Notice of objection: Petro Plastics Corporation Ltd.
The Honourable Jonathan Wilkinson, P.C., M.P.
Minister of the Environment
c/o The Executive Director Program Development and Engagement Division
Department of the Environment
Gatineau, Quebec K1A 0H3
RE: Notice of Objection and Request for Board of Review in relation to the Proposed Order to add plastic manufactured items to Schedule 1 to the Canadian Environmental Protection Act, Canada Gazette, Part I, Volume 154, Number 41: Order Adding a Toxic Substance to Schedule 1 to the Canadian Environmental Protection Act, 1999
Petro Plastics Corporation Ltd. is a plastic bag manufacture that has been in business for 35 years. It is a family owned Canadian company with 30 employees and hoping to grow. Approximately 10% of our plastics produced are part of an existing circular economy where it gets collected by us and recycled by a sub-contractor.
Petro Plastics Corporation Ltd. is also a member of the Chemistry Industry Association of Canada’s (CIAC) Plastics Division, which represents Canada’s leaders in plastics industry sustainability - a $28 billion sector that directly employs over 93,000 Canadians.
Petro Plastics Corporation Ltd. formally objects to the Proposed Order and requests the establishment of a Board of Review to review the recommendation.
No screening assessment completed:
The final science assessment of plastic pollution does not fulfill the requirement for a screening assessment of all ‘plastic manufactured items’ (insufficient basis for the broad category identified in the Proposed Order)
A draft screening level risk assessment (DSLRA) would have a different conclusion; would not have led to such a broad designation; show significant evidence to suggest that the risk to the environment is not from plastic manufactured items; and show that the risk is not related to thy physical and chemical properties of the designated items.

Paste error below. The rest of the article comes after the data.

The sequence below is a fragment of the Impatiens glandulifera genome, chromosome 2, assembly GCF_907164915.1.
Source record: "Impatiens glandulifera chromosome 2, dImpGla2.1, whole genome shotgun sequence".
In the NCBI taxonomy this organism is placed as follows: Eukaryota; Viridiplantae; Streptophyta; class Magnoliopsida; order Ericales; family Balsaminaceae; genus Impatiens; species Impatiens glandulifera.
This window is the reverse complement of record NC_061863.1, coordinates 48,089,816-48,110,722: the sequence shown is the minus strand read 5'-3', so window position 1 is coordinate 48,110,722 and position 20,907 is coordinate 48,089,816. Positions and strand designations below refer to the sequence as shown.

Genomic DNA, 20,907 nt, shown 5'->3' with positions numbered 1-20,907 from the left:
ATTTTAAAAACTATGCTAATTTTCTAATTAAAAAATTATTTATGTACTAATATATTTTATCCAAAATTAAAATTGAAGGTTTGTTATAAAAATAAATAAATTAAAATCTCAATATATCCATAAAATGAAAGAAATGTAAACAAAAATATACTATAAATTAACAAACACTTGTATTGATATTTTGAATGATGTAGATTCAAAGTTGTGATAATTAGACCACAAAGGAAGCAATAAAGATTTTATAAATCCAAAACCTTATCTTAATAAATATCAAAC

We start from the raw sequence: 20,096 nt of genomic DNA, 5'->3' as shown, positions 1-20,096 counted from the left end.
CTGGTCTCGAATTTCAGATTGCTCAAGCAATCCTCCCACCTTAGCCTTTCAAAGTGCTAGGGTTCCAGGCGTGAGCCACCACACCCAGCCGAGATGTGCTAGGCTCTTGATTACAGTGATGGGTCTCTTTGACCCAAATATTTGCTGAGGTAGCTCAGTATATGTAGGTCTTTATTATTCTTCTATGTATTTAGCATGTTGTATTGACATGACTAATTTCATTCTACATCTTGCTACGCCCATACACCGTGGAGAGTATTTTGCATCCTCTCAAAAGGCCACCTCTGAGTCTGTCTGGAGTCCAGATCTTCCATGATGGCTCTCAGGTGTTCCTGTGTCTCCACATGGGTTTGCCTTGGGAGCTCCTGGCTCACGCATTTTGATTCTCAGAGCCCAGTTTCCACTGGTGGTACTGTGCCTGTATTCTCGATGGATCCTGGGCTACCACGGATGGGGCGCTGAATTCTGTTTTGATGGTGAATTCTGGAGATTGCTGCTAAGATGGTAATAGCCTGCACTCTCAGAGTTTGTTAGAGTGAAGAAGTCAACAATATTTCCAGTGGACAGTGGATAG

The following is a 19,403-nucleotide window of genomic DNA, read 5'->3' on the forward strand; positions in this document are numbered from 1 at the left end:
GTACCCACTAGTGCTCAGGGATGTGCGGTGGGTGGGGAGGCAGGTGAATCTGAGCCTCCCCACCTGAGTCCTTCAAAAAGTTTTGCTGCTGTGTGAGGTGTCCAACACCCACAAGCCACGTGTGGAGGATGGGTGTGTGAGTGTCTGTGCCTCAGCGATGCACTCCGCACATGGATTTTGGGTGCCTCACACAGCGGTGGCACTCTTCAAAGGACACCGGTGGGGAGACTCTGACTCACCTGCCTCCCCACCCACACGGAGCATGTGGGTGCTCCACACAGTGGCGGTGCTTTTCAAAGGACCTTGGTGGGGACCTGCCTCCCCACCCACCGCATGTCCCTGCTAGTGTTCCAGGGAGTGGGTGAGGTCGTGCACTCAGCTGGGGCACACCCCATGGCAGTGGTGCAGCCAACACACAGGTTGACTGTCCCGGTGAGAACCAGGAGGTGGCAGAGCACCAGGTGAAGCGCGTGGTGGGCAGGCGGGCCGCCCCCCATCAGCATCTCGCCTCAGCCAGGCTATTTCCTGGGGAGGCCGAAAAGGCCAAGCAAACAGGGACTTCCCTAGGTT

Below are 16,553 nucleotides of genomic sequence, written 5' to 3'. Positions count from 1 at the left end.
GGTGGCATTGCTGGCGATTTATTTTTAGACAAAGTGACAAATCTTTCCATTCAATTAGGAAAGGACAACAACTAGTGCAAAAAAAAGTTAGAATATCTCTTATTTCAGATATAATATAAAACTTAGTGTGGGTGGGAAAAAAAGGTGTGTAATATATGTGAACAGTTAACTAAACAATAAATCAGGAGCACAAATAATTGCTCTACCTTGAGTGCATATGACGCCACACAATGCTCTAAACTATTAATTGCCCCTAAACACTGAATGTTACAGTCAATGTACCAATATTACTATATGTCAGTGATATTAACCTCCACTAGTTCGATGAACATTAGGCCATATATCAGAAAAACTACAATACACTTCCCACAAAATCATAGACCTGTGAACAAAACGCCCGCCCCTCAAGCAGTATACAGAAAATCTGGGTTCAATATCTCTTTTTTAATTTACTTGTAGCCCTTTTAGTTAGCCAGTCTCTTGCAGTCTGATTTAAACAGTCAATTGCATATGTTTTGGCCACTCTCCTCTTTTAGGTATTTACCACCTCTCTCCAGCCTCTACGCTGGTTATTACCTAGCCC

Plastic manufactured items are not toxic.
The Proposed Order is not as specific as a science assessment, which correctly identifies the potential harm of plastic pollution in the environment applies to every single piece of plastic in Canada, without exception, regardless of how it is disposed.
The environmental and pollution issues that arise from plastic manufactured items are due to improper disposal. Proper disposal and collection would ensure recyclability. Municipalities can work with manufactures to create a proper collection plan. Municipality, there are no plastics allowed in the blue bin, despite all of it being recyclable, and it is the municipal waste collection and rejection of recyclability that sends all of the plastic recyclables into the landfills.
Declaring plastic manufactured items as toxic when these acts contribute to the adverse outcome ignores the true cause of the unacceptable risk are disregarded in this proposal
Tradition of CMP: materials are not found to be toxic when the exposures of concern do not emanate from an intended use of the identified risk does not come from the plastic item itself; it is from disposal after intended use.
The science approach document was published without a complete view of the best available science.
DSLRA approach would have led to a more fulsome review of scientific literature and application/contextualization to pollution in Canada; would not have concluded that all plastic manufactured items have the potential to cause ecological harm.
Strengthening science in decision-making
A Scientific panel
- should be established to review government’s work
- has no vested political interest in the outcome of the investigation
- government admitted to scientific gaps in Science Assessment that preclude the ability to conduct a quantitative risk assessment - panel could fill these gaps
- Moving ahead with significant data gaps is not overly precautionary
- consistent with the Prime Minister’s instructions in the Minister’s mandate letter to ensure that “(t)he Government of Canada is committed to strengthen science in government decision-making and to support scientists’ vital work.”
- ECCC’s Economic Study of the Canadian Plastic Industry, Markets, and Waste (2019) indicates that plastic leakage (pollution) into the environment from Canada is 1 per cent.
Petro Plastics Corporation Ltd.
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